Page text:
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Reinventing Democracy in Europe: Youth Doing Politics in Times of Increasing Inequalities

Periodic Reporting for period 1 - EURYKA (Reinventing Democracy in Europe: Youth Doing Politics in Times of Increasing Inequalities)

Reporting period: 2017-02-01 to 2018-01-31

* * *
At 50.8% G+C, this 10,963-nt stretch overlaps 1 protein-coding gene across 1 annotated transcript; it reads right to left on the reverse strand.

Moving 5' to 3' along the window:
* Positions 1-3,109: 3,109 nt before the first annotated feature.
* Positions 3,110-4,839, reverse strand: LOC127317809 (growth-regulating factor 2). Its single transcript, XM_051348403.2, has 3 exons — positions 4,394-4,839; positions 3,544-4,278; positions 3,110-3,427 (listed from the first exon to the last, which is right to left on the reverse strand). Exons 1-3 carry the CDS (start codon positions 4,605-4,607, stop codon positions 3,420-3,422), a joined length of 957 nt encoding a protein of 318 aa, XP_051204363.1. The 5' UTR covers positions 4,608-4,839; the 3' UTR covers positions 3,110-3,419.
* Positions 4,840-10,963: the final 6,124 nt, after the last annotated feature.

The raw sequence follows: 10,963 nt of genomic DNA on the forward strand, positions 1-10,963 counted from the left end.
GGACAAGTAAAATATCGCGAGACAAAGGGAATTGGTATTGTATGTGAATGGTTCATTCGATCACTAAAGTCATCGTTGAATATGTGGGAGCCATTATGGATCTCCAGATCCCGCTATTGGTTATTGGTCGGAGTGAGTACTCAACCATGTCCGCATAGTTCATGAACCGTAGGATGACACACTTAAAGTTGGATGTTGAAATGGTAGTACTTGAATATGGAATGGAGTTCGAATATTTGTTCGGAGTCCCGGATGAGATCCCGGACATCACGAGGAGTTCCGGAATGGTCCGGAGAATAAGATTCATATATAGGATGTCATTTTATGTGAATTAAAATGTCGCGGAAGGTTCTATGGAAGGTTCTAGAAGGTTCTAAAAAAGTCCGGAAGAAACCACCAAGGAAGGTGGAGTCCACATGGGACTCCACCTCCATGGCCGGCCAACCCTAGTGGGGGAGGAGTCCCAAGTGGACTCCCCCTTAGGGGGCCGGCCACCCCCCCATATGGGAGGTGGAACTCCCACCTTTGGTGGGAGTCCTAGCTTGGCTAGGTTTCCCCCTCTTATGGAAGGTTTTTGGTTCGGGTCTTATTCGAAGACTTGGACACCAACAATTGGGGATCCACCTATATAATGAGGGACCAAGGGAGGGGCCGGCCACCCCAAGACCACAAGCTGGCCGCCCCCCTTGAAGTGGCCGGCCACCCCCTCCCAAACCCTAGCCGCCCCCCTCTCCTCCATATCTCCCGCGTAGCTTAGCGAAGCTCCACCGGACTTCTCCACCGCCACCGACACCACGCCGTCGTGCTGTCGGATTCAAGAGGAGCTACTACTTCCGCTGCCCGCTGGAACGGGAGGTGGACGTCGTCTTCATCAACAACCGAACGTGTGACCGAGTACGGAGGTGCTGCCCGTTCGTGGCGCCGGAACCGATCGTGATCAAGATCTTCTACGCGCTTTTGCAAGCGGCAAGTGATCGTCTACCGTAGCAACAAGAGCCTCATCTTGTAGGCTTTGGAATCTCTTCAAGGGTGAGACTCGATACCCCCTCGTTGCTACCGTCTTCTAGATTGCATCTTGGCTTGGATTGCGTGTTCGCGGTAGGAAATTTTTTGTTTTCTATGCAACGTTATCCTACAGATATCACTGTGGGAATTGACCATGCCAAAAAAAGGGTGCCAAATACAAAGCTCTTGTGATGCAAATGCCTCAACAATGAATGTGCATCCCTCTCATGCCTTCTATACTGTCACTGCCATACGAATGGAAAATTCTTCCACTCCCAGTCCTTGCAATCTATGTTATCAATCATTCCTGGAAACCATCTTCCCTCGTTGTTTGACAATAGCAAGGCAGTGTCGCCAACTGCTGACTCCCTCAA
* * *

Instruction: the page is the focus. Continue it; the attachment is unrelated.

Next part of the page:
EURYKA is a cross-national research project which provides systematic and practice-related knowledge about how inequalities mediate youth political participation. It suggests novel democratic models to help reimagine a more inclusive European politics. EURYKA brings together researchers and civil society practitioners from nine European countries: France, Germany, Greece, Italy, Poland, Spain, Sweden, Switzerland, and the United Kingdom. With the aim of strengthening European democratic life, the project intends to reach a better understanding of the conditions, processes, and mechanisms underpinning how young people do politics: how do they form opinions and take actions to bring about social and political change? At the core of EURYKA’s conceptual framework lies the idea of youth political participation as forms of coping mechanism for dealing with inequalities. We thus investigate the norms, values, attitudes and behaviors underpinning such mechanisms and how these relates to issues of democracy, power, politics, policy-making, social and political participation (online and offline) and the organization of economic, social and private life. EURYKA has the following objectives: 1) To provide systematic evidence on how inequalities are experienced and mediated by young people, exploring the coping mechanisms which are embedded in how they do politics. These coping mechanisms are manifested in multiple forms, i.e. as either political (dis)engagement and contestation online and offline or as (trans-)national democratic innovation and experimentation. 2) To advance knowledge on the conditions and causes underpinning youth political participation. This involves an examination of their norms, values, attitudes, and behaviors regarding democracy, power, politics, policymaking, social and political participation (online and offline) and the organization of economic, social and private life. 3) To make various, novel suggestions to strengthen democratic life in Europe, with particular emphasis on those that are more inclusive for young people – and especially those with fewer opportunities.